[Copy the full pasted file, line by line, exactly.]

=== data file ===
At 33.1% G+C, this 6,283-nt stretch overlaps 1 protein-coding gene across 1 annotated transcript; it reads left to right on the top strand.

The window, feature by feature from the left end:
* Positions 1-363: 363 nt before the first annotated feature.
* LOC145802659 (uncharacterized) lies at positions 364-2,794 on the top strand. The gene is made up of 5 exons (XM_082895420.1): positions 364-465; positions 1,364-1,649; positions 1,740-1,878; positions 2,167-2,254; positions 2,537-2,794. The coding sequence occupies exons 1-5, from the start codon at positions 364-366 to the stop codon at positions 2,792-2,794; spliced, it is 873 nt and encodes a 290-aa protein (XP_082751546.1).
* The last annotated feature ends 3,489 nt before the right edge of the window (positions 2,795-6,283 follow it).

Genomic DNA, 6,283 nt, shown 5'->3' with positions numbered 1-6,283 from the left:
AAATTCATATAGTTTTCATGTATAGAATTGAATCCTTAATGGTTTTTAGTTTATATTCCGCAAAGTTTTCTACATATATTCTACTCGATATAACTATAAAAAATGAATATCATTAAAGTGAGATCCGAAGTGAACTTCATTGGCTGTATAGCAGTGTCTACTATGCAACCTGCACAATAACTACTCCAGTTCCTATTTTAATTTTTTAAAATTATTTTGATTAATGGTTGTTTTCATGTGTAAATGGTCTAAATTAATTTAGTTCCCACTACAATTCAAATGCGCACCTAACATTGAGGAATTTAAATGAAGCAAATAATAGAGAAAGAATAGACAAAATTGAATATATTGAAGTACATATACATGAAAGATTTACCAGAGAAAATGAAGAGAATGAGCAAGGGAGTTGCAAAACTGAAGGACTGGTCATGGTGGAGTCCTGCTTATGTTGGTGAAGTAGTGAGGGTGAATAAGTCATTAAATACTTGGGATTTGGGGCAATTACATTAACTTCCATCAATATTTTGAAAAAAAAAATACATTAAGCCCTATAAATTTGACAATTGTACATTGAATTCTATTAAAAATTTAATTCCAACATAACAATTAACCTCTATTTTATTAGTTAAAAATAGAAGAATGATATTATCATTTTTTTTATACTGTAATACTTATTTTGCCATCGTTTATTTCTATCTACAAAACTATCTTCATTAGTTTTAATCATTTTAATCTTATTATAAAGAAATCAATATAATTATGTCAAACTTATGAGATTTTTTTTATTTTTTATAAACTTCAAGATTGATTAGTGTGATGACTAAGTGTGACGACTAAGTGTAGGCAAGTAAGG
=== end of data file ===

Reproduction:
At 33.1% G+C, this 6,283-nt stretch overlaps 1 protein-coding gene across 1 annotated transcript; it reads left to right on the top strand.

The window, feature by feature from the left end:
* Positions 1-363: 363 nt before the first annotated feature.
* LOC145802659 (uncharacterized) lies at positions 364-2,794 on the top strand. The gene is made up of 5 exons (XM_082895420.1): positions 364-465; positions 1,364-1,649; positions 1,740-1,878; positions 2,167-2,254; positions 2,537-2,794. The coding sequence occupies exons 1-5, from the start codon at positions 364-366 to the stop codon at positions 2,792-2,794; spliced, it is 873 nt and encodes a 290-aa protein (XP_082751546.1).
* The last annotated feature ends 3,489 nt before the right edge of the window (positions 2,795-6,283 follow it).

Genomic DNA, 6,283 nt, shown 5'->3' with positions numbered 1-6,283 from the left:
AAATTCATATAGTTTTCATGTATAGAATTGAATCCTTAATGGTTTTTAGTTTATATTCCGCAAAGTTTTCTACATATATTCTACTCGATATAACTATAAAAAATGAATATCATTAAAGTGAGATCCGAAGTGAACTTCATTGGCTGTATAGCAGTGTCTACTATGCAACCTGCACAATAACTACTCCAGTTCCTATTTTAATTTTTTAAAATTATTTTGATTAATGGTTGTTTTCATGTGTAAATGGTCTAAATTAATTTAGTTCCCACTACAATTCAAATGCGCACCTAACATTGAGGAATTTAAATGAAGCAAATAATAGAGAAAGAATAGACAAAATTGAATATATTGAAGTACATATACATGAAAGATTTACCAGAGAAAATGAAGAGAATGAGCAAGGGAGTTGCAAAACTGAAGGACTGGTCATGGTGGAGTCCTGCTTATGTTGGTGAAGTAGTGAGGGTGAATAAGTCATTAAATACTTGGGATTTGGGGCAATTACATTAACTTCCATCAATATTTTGAAAAAAAAAATACATTAAGCCCTATAAATTTGACAATTGTACATTGAATTCTATTAAAAATTTAATTCCAACATAACAATTAACCTCTATTTTATTAGTTAAAAATAGAAGAATGATATTATCATTTTTTTTATACTGTAATACTTATTTTGCCATCGTTTATTTCTATCTACAAAACTATCTTCATTAGTTTTAATCATTTTAATCTTATTATAAAGAAATCAATATAATTATGTCAAACTTATGAGATTTTTTTTATTTTTTATAAACTTCAAGATTGATTAGTGTGATGACTAAGTGTGACGACTAAGTGTAGGCAAGTAAGG